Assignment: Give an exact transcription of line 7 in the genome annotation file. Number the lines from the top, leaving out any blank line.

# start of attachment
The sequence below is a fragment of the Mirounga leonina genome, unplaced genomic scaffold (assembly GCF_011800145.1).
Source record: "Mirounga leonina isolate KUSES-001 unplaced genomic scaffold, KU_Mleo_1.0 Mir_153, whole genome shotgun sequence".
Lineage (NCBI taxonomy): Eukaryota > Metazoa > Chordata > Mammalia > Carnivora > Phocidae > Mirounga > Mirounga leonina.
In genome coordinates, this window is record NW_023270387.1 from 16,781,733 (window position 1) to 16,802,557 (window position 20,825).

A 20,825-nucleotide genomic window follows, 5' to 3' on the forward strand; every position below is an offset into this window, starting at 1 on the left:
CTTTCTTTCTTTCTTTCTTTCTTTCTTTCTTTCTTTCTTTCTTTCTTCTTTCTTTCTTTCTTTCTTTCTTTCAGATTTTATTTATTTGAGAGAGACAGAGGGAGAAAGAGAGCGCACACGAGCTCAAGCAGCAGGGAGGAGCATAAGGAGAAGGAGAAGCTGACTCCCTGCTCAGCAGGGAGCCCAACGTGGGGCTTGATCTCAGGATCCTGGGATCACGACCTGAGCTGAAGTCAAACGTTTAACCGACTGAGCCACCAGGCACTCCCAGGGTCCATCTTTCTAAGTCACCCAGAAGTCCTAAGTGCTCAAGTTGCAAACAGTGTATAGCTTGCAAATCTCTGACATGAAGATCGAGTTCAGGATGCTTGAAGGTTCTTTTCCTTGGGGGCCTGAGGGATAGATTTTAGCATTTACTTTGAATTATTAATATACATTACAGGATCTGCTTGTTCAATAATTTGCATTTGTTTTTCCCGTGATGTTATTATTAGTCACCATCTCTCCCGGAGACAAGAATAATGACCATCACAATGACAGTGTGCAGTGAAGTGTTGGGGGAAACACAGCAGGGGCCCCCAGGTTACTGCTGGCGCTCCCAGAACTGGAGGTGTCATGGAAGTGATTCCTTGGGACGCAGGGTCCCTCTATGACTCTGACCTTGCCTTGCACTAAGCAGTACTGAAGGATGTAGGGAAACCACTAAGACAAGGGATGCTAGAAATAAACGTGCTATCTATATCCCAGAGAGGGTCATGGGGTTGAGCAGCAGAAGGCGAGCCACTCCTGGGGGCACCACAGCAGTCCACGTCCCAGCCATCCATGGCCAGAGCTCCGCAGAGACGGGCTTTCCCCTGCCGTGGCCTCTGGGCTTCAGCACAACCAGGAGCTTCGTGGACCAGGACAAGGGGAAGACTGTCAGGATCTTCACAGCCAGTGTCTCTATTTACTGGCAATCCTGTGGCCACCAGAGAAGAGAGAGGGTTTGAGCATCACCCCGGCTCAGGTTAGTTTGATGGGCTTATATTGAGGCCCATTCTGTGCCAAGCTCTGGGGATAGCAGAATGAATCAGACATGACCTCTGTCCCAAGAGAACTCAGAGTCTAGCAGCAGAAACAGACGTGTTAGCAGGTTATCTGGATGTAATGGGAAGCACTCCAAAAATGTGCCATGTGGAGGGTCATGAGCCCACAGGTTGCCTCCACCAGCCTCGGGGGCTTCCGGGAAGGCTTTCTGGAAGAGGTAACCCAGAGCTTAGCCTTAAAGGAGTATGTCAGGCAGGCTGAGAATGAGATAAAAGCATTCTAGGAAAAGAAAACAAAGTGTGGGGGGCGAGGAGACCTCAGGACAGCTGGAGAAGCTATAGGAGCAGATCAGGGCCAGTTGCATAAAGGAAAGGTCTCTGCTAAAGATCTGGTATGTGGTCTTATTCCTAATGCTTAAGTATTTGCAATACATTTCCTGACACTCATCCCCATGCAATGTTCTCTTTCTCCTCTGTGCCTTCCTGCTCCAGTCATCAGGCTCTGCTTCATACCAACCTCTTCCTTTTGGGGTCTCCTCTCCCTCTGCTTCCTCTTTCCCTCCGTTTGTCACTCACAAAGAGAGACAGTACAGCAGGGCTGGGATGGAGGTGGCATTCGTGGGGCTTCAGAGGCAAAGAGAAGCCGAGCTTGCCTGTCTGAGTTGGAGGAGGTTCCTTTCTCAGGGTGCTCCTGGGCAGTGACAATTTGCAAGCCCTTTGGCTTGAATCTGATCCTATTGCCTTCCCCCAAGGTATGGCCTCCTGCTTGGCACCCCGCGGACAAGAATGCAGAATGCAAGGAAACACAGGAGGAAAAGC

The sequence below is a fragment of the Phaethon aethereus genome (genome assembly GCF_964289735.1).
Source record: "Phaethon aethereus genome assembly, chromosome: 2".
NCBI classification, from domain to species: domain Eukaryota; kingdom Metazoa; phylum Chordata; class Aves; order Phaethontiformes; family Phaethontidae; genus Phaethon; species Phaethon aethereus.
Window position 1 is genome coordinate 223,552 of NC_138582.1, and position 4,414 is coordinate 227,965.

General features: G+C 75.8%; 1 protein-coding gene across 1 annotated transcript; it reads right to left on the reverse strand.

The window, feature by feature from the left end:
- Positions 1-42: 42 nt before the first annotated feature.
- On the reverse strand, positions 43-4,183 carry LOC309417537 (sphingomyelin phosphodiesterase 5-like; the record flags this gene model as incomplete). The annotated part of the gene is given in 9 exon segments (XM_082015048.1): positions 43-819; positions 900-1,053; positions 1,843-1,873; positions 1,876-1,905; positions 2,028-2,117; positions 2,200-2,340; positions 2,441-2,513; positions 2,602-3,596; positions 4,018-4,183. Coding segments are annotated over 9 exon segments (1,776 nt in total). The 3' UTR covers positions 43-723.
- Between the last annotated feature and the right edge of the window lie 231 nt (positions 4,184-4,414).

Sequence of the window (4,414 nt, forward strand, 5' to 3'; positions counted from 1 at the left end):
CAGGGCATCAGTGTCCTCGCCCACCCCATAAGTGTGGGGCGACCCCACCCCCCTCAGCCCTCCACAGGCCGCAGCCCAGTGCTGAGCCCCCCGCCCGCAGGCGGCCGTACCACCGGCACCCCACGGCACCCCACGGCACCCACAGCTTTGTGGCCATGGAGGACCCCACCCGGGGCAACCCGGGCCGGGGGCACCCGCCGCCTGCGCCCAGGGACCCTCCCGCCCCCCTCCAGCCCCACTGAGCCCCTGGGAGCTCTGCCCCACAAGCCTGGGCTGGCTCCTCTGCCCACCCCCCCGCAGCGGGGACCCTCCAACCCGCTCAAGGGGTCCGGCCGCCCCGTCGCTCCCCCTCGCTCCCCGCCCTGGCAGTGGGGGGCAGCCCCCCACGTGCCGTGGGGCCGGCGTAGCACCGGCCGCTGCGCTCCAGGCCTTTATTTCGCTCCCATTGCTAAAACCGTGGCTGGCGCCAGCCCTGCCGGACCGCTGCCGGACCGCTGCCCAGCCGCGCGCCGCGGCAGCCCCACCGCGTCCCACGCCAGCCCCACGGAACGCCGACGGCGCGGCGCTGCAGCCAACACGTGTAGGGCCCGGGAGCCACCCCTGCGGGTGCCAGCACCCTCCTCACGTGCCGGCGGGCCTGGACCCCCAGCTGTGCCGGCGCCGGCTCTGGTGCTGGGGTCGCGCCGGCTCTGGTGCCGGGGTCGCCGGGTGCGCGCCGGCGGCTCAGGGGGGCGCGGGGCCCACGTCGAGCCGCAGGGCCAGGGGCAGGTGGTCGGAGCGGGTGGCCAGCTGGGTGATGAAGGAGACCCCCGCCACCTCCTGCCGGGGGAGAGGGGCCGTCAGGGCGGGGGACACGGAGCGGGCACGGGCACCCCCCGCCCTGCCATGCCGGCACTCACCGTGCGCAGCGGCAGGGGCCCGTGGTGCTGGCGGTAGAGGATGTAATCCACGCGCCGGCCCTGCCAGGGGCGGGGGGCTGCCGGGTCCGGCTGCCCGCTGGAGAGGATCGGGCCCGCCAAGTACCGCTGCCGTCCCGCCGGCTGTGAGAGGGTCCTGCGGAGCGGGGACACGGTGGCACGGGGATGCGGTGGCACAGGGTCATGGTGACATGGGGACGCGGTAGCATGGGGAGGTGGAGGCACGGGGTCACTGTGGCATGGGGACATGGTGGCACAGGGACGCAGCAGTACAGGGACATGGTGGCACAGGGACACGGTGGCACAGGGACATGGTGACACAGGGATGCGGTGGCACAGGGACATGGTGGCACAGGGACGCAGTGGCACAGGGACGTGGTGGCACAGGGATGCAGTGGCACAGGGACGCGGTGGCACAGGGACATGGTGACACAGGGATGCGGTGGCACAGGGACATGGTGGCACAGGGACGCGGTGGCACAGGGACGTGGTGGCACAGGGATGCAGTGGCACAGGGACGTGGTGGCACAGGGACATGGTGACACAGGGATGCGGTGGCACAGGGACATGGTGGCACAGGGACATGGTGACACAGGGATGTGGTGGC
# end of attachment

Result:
The sequence below is a fragment of the Phaethon aethereus genome (genome assembly GCF_964289735.1).